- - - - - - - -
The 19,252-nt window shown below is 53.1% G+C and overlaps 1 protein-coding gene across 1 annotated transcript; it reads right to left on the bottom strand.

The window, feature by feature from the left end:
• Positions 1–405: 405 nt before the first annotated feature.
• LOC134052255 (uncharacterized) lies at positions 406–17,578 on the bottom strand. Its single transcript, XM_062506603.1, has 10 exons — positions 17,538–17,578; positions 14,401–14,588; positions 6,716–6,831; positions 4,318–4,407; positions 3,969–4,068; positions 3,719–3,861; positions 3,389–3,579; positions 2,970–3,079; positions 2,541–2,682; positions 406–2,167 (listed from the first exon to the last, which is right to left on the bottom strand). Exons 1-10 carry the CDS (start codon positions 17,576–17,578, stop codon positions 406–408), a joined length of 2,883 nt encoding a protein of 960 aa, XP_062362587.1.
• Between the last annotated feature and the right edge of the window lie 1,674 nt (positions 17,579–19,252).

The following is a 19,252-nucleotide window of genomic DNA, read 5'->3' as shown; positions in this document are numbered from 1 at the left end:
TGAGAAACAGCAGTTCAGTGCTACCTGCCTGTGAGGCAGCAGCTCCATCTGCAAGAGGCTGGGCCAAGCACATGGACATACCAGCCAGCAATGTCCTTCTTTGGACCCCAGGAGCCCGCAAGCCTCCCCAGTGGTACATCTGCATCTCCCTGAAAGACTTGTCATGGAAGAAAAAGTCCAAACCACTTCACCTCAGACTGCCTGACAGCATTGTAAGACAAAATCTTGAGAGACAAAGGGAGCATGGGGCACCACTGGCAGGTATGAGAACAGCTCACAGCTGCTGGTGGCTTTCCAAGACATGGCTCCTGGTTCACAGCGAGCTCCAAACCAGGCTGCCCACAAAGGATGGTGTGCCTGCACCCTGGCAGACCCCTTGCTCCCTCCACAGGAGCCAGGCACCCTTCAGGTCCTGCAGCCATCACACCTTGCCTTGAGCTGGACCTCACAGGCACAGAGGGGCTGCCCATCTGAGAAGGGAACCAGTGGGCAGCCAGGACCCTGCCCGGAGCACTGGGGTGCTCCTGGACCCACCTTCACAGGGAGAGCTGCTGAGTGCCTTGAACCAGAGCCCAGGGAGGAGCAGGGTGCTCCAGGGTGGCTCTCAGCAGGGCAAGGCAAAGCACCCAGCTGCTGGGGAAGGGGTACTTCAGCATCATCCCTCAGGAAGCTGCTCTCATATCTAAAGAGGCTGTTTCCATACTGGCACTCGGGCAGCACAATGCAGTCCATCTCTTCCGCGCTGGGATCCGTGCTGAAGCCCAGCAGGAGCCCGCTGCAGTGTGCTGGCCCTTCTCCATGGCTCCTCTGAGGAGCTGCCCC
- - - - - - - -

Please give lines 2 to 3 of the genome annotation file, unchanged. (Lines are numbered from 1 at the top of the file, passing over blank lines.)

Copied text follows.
The window, feature by feature from the left end:
• Positions 1–405: 405 nt before the first annotated feature.